They say you can't win them all. It turns out they were right, but folks around here were starting to wonder. The Marysville Gold Sox finally had their long winning streak come to an end, losing Sunday to the Redding Colt .45s 6-4. The collegiate wood-bat summer club won its first 15 games of 2012, after winning its final 20 in 2011. 35 games in all, in a winning streak that lasted 345 days.
Especially in the 2012 portion of the streak, it's wasn't that the Gold Sox kept winning, it was how they won. It was almost as if they had received a script sometime in the afternoon, went over their lines before batting practice, and went out and put on an unbelievable performance that night. Each episode was different, and kept viewers guessing, even though the end result was always the same.
On Opening Night, both sides committed a few errors, the Gold Sox led all the way, and won 9-4. The next night, the Sox hammered out 20 hits and won 17-1. The following night, the Marysville starting pitcher took a perfect game into the sixth inning, the opposition got one hit all night, and the Sox won 5-0. And then the next night, after the other team scored a run in the first inning, Marysville countered with five in their half, and went on to win 14-7. And that was just the first weekend.
Weekend number two included a 1-0 victory, and a 23-3 win. It's baseball, and anything can happen, but everything that happened resulted in another home town W. On June 8, the Gold Sox had to bat in the bottom of the ninth for the first time during the entire streak. A leadoff double, then a base hit, and the Gold Sox win again. Friday night, the Gold Sox had to bat in the bottom of the ninth again, and this time were down three runs. The streak had to come to an end now, right? Nope. Two walks, a pitching change, another walk to load the bases, and then a three-run triple to tie it. With nobody out, two intentional walks were issued to re-load the bases. The next batter was called out on strikes on a pitch that looked inside, which would have ended the game. With the outfield in, the next batter lines a base hit over the center fielder's head. Game over, streak continues.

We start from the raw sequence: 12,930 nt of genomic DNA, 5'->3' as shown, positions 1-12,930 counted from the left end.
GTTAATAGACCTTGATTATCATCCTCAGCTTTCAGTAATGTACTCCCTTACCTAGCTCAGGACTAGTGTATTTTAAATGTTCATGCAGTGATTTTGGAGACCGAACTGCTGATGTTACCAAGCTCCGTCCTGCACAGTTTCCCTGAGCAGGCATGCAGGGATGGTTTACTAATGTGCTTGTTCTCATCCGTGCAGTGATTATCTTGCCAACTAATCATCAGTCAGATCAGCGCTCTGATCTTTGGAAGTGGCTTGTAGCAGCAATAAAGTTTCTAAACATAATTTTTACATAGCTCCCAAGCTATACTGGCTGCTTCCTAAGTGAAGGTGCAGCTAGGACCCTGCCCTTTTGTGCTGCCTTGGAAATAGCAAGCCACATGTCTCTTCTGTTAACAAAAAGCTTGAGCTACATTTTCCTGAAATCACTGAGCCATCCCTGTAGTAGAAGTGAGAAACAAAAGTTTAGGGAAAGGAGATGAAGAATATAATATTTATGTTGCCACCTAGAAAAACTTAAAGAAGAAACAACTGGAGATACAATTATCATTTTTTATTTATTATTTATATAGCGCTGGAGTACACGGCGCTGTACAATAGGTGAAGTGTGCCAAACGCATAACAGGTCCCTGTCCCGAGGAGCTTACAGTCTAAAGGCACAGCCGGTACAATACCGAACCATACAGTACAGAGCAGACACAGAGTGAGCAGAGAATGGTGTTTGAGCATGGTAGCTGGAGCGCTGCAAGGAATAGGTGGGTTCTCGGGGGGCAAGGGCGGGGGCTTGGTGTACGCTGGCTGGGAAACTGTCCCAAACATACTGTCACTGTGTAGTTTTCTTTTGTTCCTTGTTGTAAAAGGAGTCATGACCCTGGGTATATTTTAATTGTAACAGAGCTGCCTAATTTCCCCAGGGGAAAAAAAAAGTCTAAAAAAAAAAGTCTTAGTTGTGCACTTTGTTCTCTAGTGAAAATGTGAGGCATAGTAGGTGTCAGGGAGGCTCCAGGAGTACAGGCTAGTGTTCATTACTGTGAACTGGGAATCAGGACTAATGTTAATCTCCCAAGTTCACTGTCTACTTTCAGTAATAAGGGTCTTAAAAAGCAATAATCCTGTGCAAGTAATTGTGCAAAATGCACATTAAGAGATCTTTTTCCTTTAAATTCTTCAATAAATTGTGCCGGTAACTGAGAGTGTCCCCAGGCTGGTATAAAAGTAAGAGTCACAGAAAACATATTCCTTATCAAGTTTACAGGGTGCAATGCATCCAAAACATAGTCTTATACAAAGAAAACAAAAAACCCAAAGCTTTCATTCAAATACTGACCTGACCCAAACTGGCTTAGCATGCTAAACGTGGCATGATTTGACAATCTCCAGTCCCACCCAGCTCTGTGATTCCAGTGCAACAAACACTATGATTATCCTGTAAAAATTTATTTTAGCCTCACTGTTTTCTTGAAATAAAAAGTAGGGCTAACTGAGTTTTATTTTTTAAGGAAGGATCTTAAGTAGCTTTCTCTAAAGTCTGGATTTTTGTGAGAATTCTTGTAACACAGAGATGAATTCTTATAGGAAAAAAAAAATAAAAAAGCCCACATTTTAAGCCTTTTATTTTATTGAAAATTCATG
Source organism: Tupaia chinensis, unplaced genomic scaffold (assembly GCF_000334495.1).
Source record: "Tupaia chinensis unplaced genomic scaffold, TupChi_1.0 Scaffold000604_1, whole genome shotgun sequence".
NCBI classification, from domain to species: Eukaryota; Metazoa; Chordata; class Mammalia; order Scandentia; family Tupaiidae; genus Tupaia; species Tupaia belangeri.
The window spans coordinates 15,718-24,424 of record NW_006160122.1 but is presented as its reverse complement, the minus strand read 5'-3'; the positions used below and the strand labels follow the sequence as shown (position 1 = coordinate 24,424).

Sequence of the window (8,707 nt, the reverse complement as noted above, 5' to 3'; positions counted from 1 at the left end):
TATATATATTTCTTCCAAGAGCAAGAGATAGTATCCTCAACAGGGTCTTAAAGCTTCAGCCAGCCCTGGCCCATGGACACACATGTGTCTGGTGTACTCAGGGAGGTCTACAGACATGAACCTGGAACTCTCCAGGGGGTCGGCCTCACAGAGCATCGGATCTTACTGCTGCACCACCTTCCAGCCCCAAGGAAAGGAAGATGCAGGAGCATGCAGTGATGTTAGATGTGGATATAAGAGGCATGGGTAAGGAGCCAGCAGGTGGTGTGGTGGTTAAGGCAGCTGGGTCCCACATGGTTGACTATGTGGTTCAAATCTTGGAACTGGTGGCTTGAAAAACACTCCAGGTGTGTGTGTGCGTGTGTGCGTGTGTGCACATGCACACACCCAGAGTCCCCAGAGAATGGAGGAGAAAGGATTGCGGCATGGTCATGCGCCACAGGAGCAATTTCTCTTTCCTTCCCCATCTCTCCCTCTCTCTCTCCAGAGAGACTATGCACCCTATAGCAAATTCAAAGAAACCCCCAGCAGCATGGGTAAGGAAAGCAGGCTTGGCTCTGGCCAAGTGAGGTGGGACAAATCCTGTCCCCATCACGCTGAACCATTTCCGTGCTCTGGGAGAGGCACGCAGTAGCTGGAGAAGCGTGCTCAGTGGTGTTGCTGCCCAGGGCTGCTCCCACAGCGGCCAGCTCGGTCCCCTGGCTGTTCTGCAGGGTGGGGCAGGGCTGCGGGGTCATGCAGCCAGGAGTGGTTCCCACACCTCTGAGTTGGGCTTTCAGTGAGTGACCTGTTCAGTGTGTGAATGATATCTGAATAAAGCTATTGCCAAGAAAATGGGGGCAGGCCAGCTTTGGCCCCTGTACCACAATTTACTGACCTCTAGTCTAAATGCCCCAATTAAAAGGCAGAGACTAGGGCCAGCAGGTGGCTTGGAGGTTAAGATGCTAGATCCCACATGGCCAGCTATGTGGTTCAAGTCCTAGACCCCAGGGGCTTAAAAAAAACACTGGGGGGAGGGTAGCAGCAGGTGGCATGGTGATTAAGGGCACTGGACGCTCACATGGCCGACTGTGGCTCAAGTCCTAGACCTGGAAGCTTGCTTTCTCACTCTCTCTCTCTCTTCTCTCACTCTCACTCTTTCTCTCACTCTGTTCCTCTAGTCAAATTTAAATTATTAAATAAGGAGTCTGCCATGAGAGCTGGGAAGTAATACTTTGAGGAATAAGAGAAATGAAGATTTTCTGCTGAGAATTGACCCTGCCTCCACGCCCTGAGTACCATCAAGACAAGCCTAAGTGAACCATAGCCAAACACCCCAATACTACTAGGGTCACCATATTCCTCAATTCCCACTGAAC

Saturday, the visiting Redding Colt .45s hit three home runs. It was the first time an opposing team had ever done that to the Gold Sox, but all of the homers were with no one on base, and Marysville won again. This time 9-4.
So on Sunday, when the Gold Sox were down by three headed to the last of the ninth, you just had to wonder how they were going to pull it out this time. The leadoff batter grounded out. Uh oh. Then there was a walk, followed by a wild pitch, and then an infield single. Okay, here we go. The next batter grounded into a force play at second. One run scores but the Gold Sox are down to their last out, but the tying run is at the plate. What's going to happen now?
A big six-foot-six lefty stands in. He goes the opposite way, and hits a fly ball to deep left field. It might have the distance, or at least hit the wall for extra bases. It's back, and slicing down the line. The left fielder is over, on the warning track. He makes the catch. The ball game is over.
Another thing they say is that all good things must come to an end. When the streak got to 33, I joked that the Gold Sox had tied the 1971-72 Lakers for the longest in NBA history. When the streak got to 34, I looked up the longest baseball streaks. It turns out that 34 was the NCAA record, held by Florida Atlantic in 1999, and Texas in 1977. The major league record is 26 by the 1916 New York Giants, but that streak had a tie in it. The '35 Cubs won 21 straight without a tie, and the 2002 Oakland A's of Moneyball fame won an American League record 20 in a row. John Wooden's college basketball streak of 88 at UCLA is safe, but quite an accomplishment from a collection of college guys away from home for the summer in a little northern California town.
On deck: The Gold Sox take their only road trip of the season this week. They travel to Arcata to take on the Humboldt Crabs Tuesday and Wednesday nights. The Crabs have operated every year since 1945, making them the oldest baseball team on the West Coast still in existence. This is the third time the Gold Sox have traveled to play the Crabs, and the first time since 2008.